Wait a minute…haven’t they been doing this for a while now? I guess what has gone on for the last 8 years (and in less dramatic fashion for decades and centuries before this) has been “covert” not “overt.”
But what Ambrose says we should not fear is outright money printing – literally and directly fund spending via the creation of currency and its digital equivalents – no national debt, just greenbacks. I don’t think he is serious; can he be?
Jeremy Lawson, from Standard Life, gave his blessing to radical action this week, arguing central banks should be willing to fund fiscal stimulus directly, and even inject money "directly into household bank accounts" if need be.
Yes, he is serious.
Mr Corbyn's ideas are a variant of "helicopter money", the term coined by Milton Friedman, the doyen of monetary orthodoxy, lest we forget.
And some people consider Friedman the 20th century’s greatest champion of liberty. Joke’s on them (actually the joke is on us, but they don’t care).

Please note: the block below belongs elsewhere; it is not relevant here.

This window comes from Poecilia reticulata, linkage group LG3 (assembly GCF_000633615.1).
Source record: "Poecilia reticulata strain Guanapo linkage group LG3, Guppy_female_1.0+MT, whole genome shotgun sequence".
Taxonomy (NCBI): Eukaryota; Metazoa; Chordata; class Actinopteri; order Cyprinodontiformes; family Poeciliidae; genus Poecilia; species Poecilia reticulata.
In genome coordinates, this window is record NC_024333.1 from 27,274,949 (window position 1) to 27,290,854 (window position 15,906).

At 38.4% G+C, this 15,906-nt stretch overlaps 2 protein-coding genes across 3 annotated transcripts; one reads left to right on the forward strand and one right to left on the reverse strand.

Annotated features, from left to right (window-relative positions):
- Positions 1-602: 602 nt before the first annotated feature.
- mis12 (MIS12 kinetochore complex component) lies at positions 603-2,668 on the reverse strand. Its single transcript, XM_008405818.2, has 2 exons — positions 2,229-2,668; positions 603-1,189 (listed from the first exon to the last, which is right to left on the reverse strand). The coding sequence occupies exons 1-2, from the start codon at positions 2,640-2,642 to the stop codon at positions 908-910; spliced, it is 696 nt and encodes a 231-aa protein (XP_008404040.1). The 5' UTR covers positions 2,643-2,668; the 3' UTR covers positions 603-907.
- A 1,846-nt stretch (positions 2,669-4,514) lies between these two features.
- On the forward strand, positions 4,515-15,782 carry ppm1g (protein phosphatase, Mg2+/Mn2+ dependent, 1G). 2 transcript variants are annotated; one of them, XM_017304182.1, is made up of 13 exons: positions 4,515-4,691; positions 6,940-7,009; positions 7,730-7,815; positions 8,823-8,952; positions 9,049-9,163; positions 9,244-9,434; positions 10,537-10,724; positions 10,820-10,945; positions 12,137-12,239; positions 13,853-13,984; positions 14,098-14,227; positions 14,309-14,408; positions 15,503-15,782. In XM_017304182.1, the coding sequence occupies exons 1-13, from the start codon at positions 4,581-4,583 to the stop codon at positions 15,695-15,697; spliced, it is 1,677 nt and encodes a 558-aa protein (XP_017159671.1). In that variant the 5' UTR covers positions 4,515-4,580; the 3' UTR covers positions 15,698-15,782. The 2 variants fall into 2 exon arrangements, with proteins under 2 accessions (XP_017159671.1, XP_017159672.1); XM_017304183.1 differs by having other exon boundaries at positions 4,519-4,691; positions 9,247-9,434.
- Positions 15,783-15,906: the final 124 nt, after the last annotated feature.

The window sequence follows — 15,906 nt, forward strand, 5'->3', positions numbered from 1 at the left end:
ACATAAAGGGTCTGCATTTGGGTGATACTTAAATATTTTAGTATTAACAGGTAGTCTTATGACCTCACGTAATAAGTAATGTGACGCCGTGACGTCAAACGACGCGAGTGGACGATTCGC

Friedman did not, of course, mean that banknotes should be dropped from the sky, though they could be in extremis…
Ambrose is dead serious. Well, maybe not “dead,” but…wait, I will spoil the punch line.
We cannot revert to plain vanilla forms of quantitative easing at this stage.
Eight years ago, trillions from nothing would not have been considered “plain vanilla.” Today? I guess it is considered sound banking practice. Anyway, don’t worry, they will tightly control this new practice:
"There has to be an absolutely watertight regime with rules to insure that it is not overused or misused," [Lord Turner, the former head of the Financial Services Authority] said.
Watertight regime with rules?!?!?!?!?!? Pardon me for a moment….HAHAHAHA, HOHOHOHO, HEEHEEHEEHEE.
OK, I’m back.
Ambrose is afraid of this tactic being implemented by someone as economically dangerous as Corbyn of the Labour Party. He prefers someone more willing to lie about the intent. No, really; he does – he wants liars in charge. Look I don’t just make this stuff up:
It would be safer if such a high-risk experiment - should it prove necessary - were entrusted to a blue-chip reactionary, and were discretely slipped through under a different guise. We could call it "nominal GDP management" to avoid frightening the horses.
He even says “we,” like Ambrose himself is part of the regime…oh, wait; I already knew the answer to that one.
By the way, if the free-market cred of Friedman isn’t enough for you, Ambrose offers even more cover:
If the private sector will not rise to the challenge, it is up to the state to take on the responsibility, a duty advocated by none other than Adam Smith.